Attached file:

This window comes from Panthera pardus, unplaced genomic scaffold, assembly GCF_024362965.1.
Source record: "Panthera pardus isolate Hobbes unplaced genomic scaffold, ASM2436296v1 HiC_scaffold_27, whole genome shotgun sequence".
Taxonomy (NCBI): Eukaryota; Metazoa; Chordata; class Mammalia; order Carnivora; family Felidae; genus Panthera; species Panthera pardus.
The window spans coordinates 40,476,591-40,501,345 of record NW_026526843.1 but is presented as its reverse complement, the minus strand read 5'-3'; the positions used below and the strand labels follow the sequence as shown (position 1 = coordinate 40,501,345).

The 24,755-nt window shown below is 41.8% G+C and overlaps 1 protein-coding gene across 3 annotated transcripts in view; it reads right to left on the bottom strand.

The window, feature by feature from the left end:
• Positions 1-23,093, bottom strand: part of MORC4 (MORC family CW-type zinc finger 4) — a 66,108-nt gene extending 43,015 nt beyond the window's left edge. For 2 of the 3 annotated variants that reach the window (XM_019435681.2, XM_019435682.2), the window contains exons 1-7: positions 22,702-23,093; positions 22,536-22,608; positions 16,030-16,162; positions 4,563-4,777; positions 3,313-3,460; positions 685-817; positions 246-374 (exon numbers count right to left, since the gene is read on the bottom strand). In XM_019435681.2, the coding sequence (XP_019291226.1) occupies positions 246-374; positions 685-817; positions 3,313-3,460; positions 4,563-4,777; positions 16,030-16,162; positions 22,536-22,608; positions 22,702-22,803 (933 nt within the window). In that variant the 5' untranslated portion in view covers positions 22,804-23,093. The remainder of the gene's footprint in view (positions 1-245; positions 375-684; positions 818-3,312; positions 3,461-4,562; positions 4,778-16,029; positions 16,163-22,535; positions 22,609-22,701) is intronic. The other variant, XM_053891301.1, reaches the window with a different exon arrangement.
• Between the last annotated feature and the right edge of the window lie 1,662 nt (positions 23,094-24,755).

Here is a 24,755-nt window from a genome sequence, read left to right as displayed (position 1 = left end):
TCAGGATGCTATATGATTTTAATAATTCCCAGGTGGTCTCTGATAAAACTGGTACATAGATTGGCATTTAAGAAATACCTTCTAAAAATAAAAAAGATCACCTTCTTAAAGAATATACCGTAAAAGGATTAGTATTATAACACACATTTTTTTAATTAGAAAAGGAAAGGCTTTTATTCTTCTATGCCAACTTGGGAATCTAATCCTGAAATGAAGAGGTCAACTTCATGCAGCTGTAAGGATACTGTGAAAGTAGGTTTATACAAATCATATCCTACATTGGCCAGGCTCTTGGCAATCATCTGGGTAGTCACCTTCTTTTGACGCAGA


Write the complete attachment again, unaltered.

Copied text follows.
This window comes from Panthera pardus, unplaced genomic scaffold, assembly GCF_024362965.1.
Source record: "Panthera pardus isolate Hobbes unplaced genomic scaffold, ASM2436296v1 HiC_scaffold_27, whole genome shotgun sequence".
Taxonomy (NCBI): Eukaryota; Metazoa; Chordata; class Mammalia; order Carnivora; family Felidae; genus Panthera; species Panthera pardus.
The window spans coordinates 40,476,591-40,501,345 of record NW_026526843.1 but is presented as its reverse complement, the minus strand read 5'-3'; the positions used below and the strand labels follow the sequence as shown (position 1 = coordinate 40,501,345).

The 24,755-nt window shown below is 41.8% G+C and overlaps 1 protein-coding gene across 3 annotated transcripts in view; it reads right to left on the bottom strand.

The window, feature by feature from the left end:
• Positions 1-23,093, bottom strand: part of MORC4 (MORC family CW-type zinc finger 4) — a 66,108-nt gene extending 43,015 nt beyond the window's left edge. For 2 of the 3 annotated variants that reach the window (XM_019435681.2, XM_019435682.2), the window contains exons 1-7: positions 22,702-23,093; positions 22,536-22,608; positions 16,030-16,162; positions 4,563-4,777; positions 3,313-3,460; positions 685-817; positions 246-374 (exon numbers count right to left, since the gene is read on the bottom strand). In XM_019435681.2, the coding sequence (XP_019291226.1) occupies positions 246-374; positions 685-817; positions 3,313-3,460; positions 4,563-4,777; positions 16,030-16,162; positions 22,536-22,608; positions 22,702-22,803 (933 nt within the window). In that variant the 5' untranslated portion in view covers positions 22,804-23,093. The remainder of the gene's footprint in view (positions 1-245; positions 375-684; positions 818-3,312; positions 3,461-4,562; positions 4,778-16,029; positions 16,163-22,535; positions 22,609-22,701) is intronic. The other variant, XM_053891301.1, reaches the window with a different exon arrangement.
• Between the last annotated feature and the right edge of the window lie 1,662 nt (positions 23,094-24,755).

Here is a 24,755-nt window from a genome sequence, read left to right as displayed (position 1 = left end):
TCAGGATGCTATATGATTTTAATAATTCCCAGGTGGTCTCTGATAAAACTGGTACATAGATTGGCATTTAAGAAATACCTTCTAAAAATAAAAAAGATCACCTTCTTAAAGAATATACCGTAAAAGGATTAGTATTATAACACACATTTTTTTAATTAGAAAAGGAAAGGCTTTTATTCTTCTATGCCAACTTGGGAATCTAATCCTGAAATGAAGAGGTCAACTTCATGCAGCTGTAAGGATACTGTGAAAGTAGGTTTATACAAATCATATCCTACATTGGCCAGGCTCTTGGCAATCATCTGGGTAGTCACCTTCTTTTGACGCAGA